Are we listening now?

In my last post i quoted a passage from Listening Now, a 1998 novel by Anjana Appachana about women in Delhi in which she captures the kind of lecherous assaults they often face in public. It was a situation we ourselves were familiar with as students at Lady Shri Ram College (LSR) in the 1970s. One intimate of ours was abducted by a hoodlum named Bobby Oberoi and narrowly escaped being raped by him. We later discovered that he was a budding Don, the scourge of Delhi University women, many of whom he had raped at gunpoint. Traumatized, she was afraid to return to Delhi, but luckily for her it was 1975, Indira Gandhi had just declared the Emergency, and most petty criminals and gangsters had decamped from the capital in a hurry: those who didn’t, risked being removed by the armed forces during curfew hours.

Later when some of us moved on to Jawaharlal Nehru University another member of our in-group found herself the victim of a stalker, a fellow JNU student from Aligarh, who became obsessed with her, dogging her footsteps wherever she went and begging her to marry him. It got so bad the university had to intervene, terminating his stay at the university and sending him home. JNU was an experimental university, the first central government funded university i believe, and every single state was scrupulously represented in its student body. This meant that students from rural areas who had never set foot in a big city suddenly found themselves rubbing shoulders with the most hip and sophisticated types from Delhi University, Calcutta, Bombay and the other major cities. It was the female students coming from colleges like LSR, Miranda House, Sophia’s who caused the most consternation for there was no counterpart for them in small-town or village India, where women rarely moved freely in public by themselves.

Anjana, like many other feminists, seethed with anger at the blatant lack of respect women were treated with, and was particularly incensed by the impunity with which men behaved, their actions circumscribing women’s lives in harmful ways. But were only men to blame for this state of affairs? Not at all. Her response to my quoting of the scene in her book makes the point that it’s often women themselves who deny the existence of gender-based violence, thus allowing it to continue without check. As she said:

Yes, that anger still simmers, but the writing helps Annie…but women don’t want to hear about it. When I had my reading at LSR either in ’98 or ’99, many of the girls were upset about that scene, because they felt it was unnecessary and that things were different. I was appalled. In fact I remember one of those girls shaking her head at me in disappointment and asking me why I found it necessary to write that scene. I said, it happens. And she shook her head again. Perhaps they saw me as a “foreign returned” woman who had no right to write these things. And I didn’t want to start justifying my years in India (have been coming here every year, now twice a year and living here not as a tourist but as a constant caregiver), so really, there was nothing to say. Fortunately the other readings went off very well, no one protested about that scene. But imagine, LSR girls! Sometimes I find, even about other things, that it is women who are most incensed by some of the things I write about. It is the attitude of “It-isn’t-like-this-anymore.” And from what I have seen and lived, it is worse now, because we women are going forwards and the men are rapidly going backwards. Also, all these rape protests are good and necessary, but are women making any changes in their own lives? Do they feel passionately about what is right and wrong and then do they try and do something about it?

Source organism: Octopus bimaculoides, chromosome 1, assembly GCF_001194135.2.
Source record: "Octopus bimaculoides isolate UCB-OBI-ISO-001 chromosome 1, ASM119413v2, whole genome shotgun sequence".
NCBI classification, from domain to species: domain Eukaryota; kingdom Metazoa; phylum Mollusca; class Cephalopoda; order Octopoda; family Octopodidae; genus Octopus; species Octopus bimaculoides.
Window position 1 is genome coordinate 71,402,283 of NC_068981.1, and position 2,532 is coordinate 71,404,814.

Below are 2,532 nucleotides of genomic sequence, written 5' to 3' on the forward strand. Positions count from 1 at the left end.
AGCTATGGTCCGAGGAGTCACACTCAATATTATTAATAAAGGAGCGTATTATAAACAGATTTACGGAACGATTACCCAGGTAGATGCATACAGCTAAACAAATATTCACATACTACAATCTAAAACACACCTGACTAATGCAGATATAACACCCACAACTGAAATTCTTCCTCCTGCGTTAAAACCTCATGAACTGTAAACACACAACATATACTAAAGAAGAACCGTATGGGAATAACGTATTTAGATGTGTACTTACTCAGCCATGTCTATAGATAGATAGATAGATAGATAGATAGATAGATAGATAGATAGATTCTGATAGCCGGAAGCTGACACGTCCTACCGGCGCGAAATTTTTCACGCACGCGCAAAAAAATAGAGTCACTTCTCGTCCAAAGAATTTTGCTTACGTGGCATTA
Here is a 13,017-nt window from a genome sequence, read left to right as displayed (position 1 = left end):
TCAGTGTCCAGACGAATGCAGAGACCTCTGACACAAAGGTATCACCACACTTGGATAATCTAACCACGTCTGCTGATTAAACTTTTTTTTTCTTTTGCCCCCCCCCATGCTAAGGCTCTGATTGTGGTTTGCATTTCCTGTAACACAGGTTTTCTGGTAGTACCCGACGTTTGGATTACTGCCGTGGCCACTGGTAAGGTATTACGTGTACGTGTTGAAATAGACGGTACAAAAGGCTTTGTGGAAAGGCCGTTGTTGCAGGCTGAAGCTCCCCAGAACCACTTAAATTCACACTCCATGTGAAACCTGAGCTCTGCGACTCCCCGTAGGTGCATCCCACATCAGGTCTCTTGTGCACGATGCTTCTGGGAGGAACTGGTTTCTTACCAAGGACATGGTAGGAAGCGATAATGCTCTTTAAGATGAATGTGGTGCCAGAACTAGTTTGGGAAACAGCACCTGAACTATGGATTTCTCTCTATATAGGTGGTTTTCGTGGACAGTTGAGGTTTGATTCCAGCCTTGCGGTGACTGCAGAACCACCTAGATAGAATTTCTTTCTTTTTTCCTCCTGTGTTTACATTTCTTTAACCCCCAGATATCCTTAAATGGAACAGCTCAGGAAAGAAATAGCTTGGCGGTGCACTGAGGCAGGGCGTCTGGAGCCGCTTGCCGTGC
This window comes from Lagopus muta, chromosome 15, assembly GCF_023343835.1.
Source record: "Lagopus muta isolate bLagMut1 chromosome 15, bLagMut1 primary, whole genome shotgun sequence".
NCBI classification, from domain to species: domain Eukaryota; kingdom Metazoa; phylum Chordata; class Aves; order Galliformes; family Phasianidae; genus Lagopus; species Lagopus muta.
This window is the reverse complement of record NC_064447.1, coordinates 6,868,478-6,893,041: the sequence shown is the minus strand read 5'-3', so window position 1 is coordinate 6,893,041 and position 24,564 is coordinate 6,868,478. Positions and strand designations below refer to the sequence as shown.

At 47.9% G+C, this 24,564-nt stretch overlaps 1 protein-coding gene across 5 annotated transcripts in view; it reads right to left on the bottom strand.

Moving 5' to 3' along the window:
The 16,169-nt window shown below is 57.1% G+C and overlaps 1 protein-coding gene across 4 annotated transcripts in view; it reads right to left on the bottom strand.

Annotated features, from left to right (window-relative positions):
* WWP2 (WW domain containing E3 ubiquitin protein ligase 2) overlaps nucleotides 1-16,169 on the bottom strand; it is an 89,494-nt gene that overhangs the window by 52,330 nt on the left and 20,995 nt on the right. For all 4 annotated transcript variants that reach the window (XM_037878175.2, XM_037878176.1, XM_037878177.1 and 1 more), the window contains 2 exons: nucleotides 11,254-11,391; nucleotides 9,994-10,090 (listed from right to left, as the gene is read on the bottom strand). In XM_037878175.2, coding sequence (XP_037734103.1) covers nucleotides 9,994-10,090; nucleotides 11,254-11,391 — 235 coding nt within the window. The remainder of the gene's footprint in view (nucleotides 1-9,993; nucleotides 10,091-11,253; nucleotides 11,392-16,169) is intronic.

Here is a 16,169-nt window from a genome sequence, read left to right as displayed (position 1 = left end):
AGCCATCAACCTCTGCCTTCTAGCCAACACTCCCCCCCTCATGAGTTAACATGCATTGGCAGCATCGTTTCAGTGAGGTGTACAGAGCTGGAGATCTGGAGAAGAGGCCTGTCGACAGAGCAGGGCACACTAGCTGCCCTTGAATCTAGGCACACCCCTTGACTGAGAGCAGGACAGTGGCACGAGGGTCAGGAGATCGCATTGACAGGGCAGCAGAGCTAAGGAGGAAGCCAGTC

I think we’re all just beginning to realize that if we–women, that is–want to feel safe and equal, we’re going to have to do something about it ourselves and this includes erasing or reformatting our own socialization. The following blogpost by Neha Dixit speaks eloquently of what will be required, among other things:

Unlearning submission